Consequently Tegmark soon leaves behind familiar debates about the job market, privacy and weapons of mass destruction, and ventures into realms that hitherto were associated with philosophy, theology and mythology rather than politics. This can hardly be avoided. For the creation of superintelligent AI is an event on a global or even cosmic rather than a national level. For 4bn years life on Earth evolved according to the laws of natural selection and organic chemistry. Now science is about to usher in the era of non-organic life evolving by intelligent design, and such life may well eventually leave Earth to spread throughout the galaxy. The choices we make today may have a profound impact on the trajectory of life for countless millennia and far beyond our own planet.

Though Tegmark is probably correct in taking things to this cosmic level, I fear that many, if not most, of his prospective readers will not follow him there. Our political systems, and indeed our individual minds, are just not built to think on such a scale. Current political mechanisms barely manage to make decisions on the scale of decades – how can they make decisions on the scale of millennia? Who has time to worry about AI taking over the planet when you have to deal with Donald Trump and Brexit?
In the case of the AI revolution, as so often before in human history, we will probably make the most profound decisions on the basis of myopic short-term considerations. The future of life on Earth will be decided by small-time politicians spreading fears about terrorist threats, by shareholders worried about quarterly revenues and by marketing experts trying to maximise customer experience.

• Yuval Noah Harari’s latest book, Homo Deus, is published by Vintage.

Advertisements

Intentional and Coincidental Dissociation of Consequences

(If you think the title is a mouthful, wait until the full reality hits you square in the face.)

I am currently reading Invisible Nature – Kenneth Worthy, 2013.

Here is an excerpt about an incident from almost 25 years ago that says a great deal about how Humanity has come to the sorry juncture of the present:


“The stark reality of poverty and degraded environments is illustrated dramatically by an infamous December 1991 leaked memo authored by Lawrence Summers, then the chief ecomomist of the World Bank: ‘Just between you and me, shouldn’t the World Bank be encouraging MORE migration of the dirty industries to LDCs [less developed countries]? . . . I think the economic logic behind dumping a load of toxic waste in the lowest wage country is impeccable and we should face up to that . . . I’ve always thought the the under-populated countries in Africa are vastly UNDER-polluted.'”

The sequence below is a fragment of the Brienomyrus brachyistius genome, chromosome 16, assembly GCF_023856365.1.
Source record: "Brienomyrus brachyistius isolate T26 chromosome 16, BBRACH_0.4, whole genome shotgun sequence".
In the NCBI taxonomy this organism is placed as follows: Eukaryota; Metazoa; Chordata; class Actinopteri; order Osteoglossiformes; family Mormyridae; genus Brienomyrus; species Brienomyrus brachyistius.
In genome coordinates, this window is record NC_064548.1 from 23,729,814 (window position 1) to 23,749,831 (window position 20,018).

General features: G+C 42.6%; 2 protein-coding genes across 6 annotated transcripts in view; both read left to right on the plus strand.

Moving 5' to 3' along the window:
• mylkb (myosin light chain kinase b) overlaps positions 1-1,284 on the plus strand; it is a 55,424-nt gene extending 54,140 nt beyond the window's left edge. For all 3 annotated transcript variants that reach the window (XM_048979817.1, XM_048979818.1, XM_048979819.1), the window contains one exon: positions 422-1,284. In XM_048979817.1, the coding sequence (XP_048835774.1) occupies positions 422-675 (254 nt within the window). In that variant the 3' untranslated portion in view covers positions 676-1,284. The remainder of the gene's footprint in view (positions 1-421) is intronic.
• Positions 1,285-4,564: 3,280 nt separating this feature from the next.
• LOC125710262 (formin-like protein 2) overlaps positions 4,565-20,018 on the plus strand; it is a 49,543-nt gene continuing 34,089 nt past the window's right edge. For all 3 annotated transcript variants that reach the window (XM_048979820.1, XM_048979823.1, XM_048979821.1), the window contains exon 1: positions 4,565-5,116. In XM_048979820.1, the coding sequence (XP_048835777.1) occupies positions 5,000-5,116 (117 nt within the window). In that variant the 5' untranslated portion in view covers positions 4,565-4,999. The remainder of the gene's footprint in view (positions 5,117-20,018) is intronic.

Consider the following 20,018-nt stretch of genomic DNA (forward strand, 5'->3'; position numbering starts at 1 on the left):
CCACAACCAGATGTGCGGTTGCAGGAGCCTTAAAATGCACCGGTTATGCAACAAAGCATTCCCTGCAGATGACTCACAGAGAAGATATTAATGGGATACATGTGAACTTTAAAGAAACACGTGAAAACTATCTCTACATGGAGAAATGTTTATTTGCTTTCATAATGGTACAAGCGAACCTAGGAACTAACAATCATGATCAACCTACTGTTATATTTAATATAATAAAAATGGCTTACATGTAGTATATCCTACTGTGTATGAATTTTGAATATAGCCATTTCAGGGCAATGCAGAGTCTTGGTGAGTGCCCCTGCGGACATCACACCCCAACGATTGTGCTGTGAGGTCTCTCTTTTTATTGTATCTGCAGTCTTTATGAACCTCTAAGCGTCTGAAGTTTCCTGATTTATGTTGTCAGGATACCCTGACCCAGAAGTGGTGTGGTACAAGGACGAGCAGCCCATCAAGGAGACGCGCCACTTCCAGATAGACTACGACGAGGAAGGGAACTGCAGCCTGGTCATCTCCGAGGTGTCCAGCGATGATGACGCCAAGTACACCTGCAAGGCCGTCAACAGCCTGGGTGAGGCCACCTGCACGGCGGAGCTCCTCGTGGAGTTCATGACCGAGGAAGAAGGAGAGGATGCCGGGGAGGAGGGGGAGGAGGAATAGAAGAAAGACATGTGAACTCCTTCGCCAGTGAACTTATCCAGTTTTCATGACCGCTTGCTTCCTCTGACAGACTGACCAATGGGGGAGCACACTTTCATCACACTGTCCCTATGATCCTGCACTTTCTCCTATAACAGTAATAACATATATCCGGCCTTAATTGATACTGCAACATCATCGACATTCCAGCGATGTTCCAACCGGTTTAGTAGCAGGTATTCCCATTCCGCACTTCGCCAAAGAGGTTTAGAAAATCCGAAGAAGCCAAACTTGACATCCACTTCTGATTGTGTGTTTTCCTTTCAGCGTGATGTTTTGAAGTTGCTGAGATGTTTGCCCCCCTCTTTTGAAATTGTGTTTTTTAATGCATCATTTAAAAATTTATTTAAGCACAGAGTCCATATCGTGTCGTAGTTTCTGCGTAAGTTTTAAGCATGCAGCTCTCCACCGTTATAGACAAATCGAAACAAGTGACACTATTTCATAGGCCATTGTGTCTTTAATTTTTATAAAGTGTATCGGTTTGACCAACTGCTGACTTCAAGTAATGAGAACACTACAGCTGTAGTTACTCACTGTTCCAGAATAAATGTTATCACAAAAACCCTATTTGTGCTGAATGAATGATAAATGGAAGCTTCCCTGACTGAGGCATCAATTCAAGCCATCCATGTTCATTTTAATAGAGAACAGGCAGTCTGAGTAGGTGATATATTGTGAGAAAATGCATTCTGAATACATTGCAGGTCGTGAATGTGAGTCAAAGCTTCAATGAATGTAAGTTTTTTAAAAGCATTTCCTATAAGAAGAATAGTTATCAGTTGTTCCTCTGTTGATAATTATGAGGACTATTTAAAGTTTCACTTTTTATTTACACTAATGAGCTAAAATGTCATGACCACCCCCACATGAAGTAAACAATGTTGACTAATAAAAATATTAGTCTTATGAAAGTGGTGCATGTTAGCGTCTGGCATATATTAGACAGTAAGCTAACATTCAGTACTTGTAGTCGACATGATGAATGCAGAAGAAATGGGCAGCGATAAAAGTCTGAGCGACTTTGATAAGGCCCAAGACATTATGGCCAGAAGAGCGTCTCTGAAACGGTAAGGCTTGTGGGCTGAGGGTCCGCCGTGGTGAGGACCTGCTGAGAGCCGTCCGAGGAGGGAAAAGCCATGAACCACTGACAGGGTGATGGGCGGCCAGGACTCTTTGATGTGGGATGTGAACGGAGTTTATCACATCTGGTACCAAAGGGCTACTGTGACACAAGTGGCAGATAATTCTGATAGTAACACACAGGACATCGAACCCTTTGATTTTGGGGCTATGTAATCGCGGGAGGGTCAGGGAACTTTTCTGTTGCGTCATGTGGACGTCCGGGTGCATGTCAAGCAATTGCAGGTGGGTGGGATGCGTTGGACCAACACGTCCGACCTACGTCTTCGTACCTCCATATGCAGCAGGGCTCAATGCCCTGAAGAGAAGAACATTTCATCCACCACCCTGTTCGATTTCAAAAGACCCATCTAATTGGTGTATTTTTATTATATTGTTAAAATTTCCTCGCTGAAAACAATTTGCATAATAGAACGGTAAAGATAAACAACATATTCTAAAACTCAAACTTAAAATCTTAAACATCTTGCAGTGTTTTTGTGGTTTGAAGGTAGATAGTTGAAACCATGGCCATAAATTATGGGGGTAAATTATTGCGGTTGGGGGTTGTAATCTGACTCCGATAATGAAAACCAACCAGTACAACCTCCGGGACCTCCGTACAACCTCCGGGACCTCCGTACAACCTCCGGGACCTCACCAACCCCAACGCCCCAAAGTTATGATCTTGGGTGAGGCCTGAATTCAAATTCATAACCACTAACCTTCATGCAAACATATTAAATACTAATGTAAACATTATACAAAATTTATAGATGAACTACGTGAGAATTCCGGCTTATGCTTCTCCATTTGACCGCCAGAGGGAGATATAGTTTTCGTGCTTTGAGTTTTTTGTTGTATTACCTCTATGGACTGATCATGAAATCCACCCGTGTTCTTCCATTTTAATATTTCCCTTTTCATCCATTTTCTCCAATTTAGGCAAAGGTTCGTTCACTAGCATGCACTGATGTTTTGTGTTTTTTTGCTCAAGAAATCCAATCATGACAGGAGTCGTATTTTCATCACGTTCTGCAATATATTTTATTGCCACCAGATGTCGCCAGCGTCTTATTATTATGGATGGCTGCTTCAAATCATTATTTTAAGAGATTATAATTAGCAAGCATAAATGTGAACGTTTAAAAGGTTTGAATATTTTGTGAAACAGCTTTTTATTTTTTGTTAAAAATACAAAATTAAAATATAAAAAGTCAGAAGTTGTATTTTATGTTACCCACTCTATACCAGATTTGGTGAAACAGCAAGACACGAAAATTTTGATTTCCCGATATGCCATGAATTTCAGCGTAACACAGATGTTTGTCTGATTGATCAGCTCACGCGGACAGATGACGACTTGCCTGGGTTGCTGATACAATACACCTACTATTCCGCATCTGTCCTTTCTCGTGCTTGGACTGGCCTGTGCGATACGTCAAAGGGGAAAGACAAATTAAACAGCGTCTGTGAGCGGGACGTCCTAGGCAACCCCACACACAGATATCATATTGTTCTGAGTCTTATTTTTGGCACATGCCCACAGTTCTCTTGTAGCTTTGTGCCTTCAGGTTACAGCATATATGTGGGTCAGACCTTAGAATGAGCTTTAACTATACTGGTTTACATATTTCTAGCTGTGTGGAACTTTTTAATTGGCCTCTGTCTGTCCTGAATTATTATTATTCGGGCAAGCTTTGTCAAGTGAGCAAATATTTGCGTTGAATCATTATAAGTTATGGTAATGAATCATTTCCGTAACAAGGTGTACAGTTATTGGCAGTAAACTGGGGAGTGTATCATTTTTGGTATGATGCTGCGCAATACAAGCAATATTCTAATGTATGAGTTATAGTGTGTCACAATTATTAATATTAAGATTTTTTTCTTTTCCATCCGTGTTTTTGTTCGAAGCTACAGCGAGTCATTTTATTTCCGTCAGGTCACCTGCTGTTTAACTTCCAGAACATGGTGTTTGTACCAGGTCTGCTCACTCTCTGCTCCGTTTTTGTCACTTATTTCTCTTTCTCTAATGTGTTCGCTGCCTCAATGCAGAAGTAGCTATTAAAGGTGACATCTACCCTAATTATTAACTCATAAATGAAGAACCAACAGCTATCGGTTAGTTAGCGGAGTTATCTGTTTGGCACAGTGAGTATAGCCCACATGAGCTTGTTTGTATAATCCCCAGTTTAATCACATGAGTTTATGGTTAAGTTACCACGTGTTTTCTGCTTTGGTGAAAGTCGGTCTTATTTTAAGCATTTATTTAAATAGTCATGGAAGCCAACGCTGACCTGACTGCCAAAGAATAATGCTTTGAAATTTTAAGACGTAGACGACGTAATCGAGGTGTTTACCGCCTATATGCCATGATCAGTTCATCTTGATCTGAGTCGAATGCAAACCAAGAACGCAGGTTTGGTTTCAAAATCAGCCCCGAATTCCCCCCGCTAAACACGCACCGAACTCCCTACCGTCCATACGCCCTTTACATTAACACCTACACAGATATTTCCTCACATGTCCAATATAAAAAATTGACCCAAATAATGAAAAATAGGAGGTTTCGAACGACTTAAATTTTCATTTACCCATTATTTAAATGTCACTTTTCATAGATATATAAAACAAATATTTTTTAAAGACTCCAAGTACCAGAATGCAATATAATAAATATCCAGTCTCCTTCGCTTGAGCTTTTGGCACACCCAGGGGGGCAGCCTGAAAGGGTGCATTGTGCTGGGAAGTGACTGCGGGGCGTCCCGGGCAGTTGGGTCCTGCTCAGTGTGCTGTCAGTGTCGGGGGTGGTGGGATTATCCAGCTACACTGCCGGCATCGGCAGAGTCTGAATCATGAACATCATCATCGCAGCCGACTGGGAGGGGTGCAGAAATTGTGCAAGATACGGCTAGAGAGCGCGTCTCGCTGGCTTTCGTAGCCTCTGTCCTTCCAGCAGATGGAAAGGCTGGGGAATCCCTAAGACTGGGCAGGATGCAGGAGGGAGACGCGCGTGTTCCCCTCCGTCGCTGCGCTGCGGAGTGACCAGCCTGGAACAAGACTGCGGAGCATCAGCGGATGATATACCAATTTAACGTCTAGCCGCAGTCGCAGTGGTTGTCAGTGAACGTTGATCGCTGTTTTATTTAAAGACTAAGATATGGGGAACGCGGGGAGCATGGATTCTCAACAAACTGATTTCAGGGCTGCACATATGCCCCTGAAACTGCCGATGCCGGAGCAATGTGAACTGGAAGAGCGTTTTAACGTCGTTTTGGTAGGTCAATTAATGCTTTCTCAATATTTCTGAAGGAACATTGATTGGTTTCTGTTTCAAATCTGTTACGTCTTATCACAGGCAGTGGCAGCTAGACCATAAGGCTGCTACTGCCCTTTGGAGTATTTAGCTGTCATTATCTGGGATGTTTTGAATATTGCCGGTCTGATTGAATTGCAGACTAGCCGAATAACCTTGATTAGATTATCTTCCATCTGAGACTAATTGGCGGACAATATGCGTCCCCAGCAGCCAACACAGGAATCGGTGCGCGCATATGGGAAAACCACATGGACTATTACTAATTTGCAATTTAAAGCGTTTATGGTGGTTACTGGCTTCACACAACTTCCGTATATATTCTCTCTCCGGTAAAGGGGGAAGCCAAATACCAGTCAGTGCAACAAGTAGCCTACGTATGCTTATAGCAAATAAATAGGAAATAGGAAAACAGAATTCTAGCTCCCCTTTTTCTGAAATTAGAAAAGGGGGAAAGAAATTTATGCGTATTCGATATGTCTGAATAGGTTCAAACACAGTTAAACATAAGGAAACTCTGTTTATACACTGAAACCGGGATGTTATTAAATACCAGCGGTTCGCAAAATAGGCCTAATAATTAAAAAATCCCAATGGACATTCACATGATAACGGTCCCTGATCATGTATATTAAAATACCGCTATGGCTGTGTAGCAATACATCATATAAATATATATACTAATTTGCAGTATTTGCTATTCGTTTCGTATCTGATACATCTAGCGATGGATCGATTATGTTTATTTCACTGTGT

This book talks about how we in the world of globalised consumerism are so dissociated from the resource extraction, manufacturing, transportation, marketing and disposal of the goods we purchase, use and throw out that we cannot make moral decisions about how we live our lives. This dissociation includes time, space and understanding. Typically we shift the consequeces of our decisions onto future generations of people who live in other geographical areas. Also, since we often do not understand the processes and materials which are being used, even if we tried we could not act as moral beings.

A Revolutionary New Understanding [about a complete lack of understanding]

Invisible Nature: Healing The Destructive Divide Between People And The Environment —  Kenneth Worthy – Prometheus Books – August 6, 2013


The above book is described as being “A revolutionary new understanding of the precarious modern human-nature relationship and a path to a healthier, more sustainable world.”  The full description as posted by Chapters-Indigo continues:

“Amidst all the wondrous luxuries of the modern world—smartphones, fast intercontinental travel, Internet movies, fully stocked refrigerators—lies an unnerving fact that may be even more disturbing than all the environmental and social costs of our lifestyles. The fragmentations of our modern lives, our disconnections from nature and from the consequences of our actions, make it difficult to follow our own values and ethics, so we can no longer be truly ethical beings. When we buy a computer or a hamburger, our impacts ripple across the globe, and, dissociated from them, we can’t quite respond. Our personal and professional choices result in damages ranging from radioactive landscapes to disappearing rainforests, but we can’t quite see how.

Environmental scholar Kenneth Worthy traces the broken pathways between consumers and clean-room worker illnesses, superfund sites in Silicon Valley, and massively contaminated landscapes in rural Asian villages. His groundbreaking, psychologically based explanation confirms that our disconnections make us more destructive and that we must bear witness to nature and our consequences. Invisible Nature shows the way forward: how we can create more involvement in our own food production, more education about how goods are produced and waste is disposed, more direct and deliberative democracy, and greater contact with the nature that sustains us.”


Assuming that the above is correct, which seems to me to be a perfectly safe and sane assumption, are we all committing an immoral act by continuing to live in our industrialized societies? Of course we are. This may be a major part of the reason that people of good will, let’s just call them “Good People”, are so confused and conflicted about what they can do as individuals to aid the healing processes so urgently required. In a world so complex that we cannot know how to be ethical or moral, how can we be expected to understand the science, or the economics, or the psychology behind what is happening all around us but which we experience only as a fog of life, much like the fog of war experienced by combat soldiers.